For each Neutral spell you cast, save vs Spells, with the relevant bonus. For each failure, gain a point of Corruption. If you gain a point of Corruption,  you must make a second save vs Death or be shaken, taking a -2 penalty to all rolls and AC for 1d3 rounds.

This takes the previously shown table (Avg. Chaotic Spells Loosed) and shifts it over to the left quite a bit - in fact, I think that a character with a +4 total bonus to saves vs. Spells would never be subject to Corruption.

A 1st level Sorcerer with no save bonuses at all would reach Corruption 14 after 140 castings of a level 1 spell, on average. Compare that with 25 on the original table.

Characters with a proper proficiency or high enough stats may not really need to worry about Corruption from Neutral magic, which seems like a good enough feature.

Removing Corruption would work in essentially the same way.

The DCC Way



The current gold standard in spell corruption is the Dungeon Crawl Classics RPG; and it'd be certainly flavorful to steal their corruption system outright. It's more direct than what's presented above, but it also doesn't build upon itself. This would require a bit of DM research to determine if what's presented in the DCC effects would fit the tone of her game, as some of the effects are...complex.

For each Chaotic spell cast, roll a Corruption check. On a roll of a natural 1 or 2, corruption has occured. Roll either according to the nearest matching DCC spell (Animal Summoning, for example, has a more detailed corruption table) or a 1d6 for a more general corruption result, where 6 indicates a Greater Corruption, 4-5 a Major Corruption, or 1-3 a Minor Corruption, as on the DCC RPG Corruption tables.

For each Neutral spell, roll a Corruption check. Corruption happens on a natural 1.

Otherworldy Promises



In the previous post, we talked about Turn Undead, and made a possible set of proficiencies:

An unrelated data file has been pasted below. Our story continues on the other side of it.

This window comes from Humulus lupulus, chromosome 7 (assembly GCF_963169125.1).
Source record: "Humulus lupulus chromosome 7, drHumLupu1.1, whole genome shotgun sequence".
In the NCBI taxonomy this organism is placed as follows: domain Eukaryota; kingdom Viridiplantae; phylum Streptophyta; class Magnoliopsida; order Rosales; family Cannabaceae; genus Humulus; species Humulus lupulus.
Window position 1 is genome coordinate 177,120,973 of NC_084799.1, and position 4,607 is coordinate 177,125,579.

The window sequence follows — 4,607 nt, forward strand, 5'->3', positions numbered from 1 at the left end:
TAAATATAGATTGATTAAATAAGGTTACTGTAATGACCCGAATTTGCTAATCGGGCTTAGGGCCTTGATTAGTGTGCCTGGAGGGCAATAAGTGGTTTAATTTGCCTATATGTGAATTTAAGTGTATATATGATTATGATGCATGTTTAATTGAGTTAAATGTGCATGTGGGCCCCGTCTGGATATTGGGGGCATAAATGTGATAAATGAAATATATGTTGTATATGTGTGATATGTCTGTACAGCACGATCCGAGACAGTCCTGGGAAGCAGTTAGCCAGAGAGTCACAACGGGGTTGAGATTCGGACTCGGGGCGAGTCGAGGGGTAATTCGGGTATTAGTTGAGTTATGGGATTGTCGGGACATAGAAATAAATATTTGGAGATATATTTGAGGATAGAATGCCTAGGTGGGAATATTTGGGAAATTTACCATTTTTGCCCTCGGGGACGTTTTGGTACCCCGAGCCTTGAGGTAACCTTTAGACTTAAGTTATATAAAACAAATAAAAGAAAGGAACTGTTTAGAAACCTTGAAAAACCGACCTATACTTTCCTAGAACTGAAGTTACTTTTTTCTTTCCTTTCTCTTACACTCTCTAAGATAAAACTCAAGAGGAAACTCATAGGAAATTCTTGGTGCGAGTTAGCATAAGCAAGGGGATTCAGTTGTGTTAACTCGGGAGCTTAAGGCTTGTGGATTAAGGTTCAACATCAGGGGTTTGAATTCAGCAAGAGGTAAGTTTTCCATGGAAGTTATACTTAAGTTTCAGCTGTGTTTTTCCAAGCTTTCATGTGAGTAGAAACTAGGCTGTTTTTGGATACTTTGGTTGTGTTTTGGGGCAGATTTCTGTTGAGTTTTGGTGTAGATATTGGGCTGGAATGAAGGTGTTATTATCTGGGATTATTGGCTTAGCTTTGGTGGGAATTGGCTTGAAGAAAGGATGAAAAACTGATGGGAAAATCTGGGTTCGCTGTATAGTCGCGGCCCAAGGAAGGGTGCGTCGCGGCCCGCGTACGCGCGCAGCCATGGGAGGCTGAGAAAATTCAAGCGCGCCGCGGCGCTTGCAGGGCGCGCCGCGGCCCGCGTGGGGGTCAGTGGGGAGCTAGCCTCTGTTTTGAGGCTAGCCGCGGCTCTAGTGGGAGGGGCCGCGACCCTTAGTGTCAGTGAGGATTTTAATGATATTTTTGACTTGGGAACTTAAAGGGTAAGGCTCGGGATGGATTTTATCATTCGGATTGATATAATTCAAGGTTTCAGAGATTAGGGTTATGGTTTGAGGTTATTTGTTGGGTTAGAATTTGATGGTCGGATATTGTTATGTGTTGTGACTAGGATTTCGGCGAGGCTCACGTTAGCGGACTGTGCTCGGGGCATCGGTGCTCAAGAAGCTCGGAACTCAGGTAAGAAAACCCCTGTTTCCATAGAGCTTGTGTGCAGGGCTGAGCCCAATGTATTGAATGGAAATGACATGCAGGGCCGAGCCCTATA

Lesser Pact: You have reached an agreement with an otherworldly being, possibly a god. You may Turn or Control undead as befits your alignment and that of the being as a default Cleric of half your level. You may also utilize Divine Power, as explained in Chapter 7 of ACKS.

Greater Pact: You have solidified your relationship with an otherworldly being. You may Turn or Control undead as befits your aligntment and that of the being as a default Cleric of your level. You must already have a Lesser Pact in place with the same being.
For any given "cleric" build, Turn Undead is much more "expensive" - it doesn't come prepackaged with a Divine casting progression.

One way around that is to expand it's reach.

First off, since we've drawn a strong dividing line between Law and Chaos as it comes to magic, we can therefore declare certain creatures - summoned from elsewhere - as Chaotic.

Allow Turn Undead to effect them as undead of their Hit Die +2 -  your common Manes would turn as a Ghoul, a Marilith as a Vampire, a Balor as an Infernal.

Secondly, allow them to turn Chaotic sorcerers of corruption level 10 or more. Treat the sorcerer as an undead of their Hit Die +4 - the particular Detached result overrides this value. Treat results of T or D as a fear effect.

Tuesday, October 15, 2013

ACKS: Sorcery!


In a previous post, I'd expanded the ACKS "caster types", and thereby the categories you can spend build points on in custom classes, with the Ovatic type, which would include things like Druids and other nature/world oriented spellcasters.

Now, let's go the other way. It is a staple of Sword & Sorcery that the priests and clerics are the same sorts of charlatans the wizards are; they just dress theirs up in damnation or salvation, depending on the flavor. They're a specific oddity of DND. In fact, Delta's DND Hotspot put up a post while I was working on my own that shows this very thing revealed through OD&D's Gods, Demigods and Heroes itself, as pointed out by Geoffrey McKinney of Carcosa - it was apparently tough to justify the class from even mythological sources.



I'm inspired by Crypts & Things' combination of the Cleric and Mage into one class; the Magician.

As a bit of balance, the general spell list is then split out into three classifications of magic - "White", which are generally the clerical spells, and spells that would align with the side of Law, "Grey" magic, which gets into the more "wizardry" selection - a lot of the utility spells and non-direct-damage spells fall into this area. Finally, "Black" magic contains direct damage spells, necromancy, and any sort of summoning or planar movement/communication (which in the setting includes invisibility).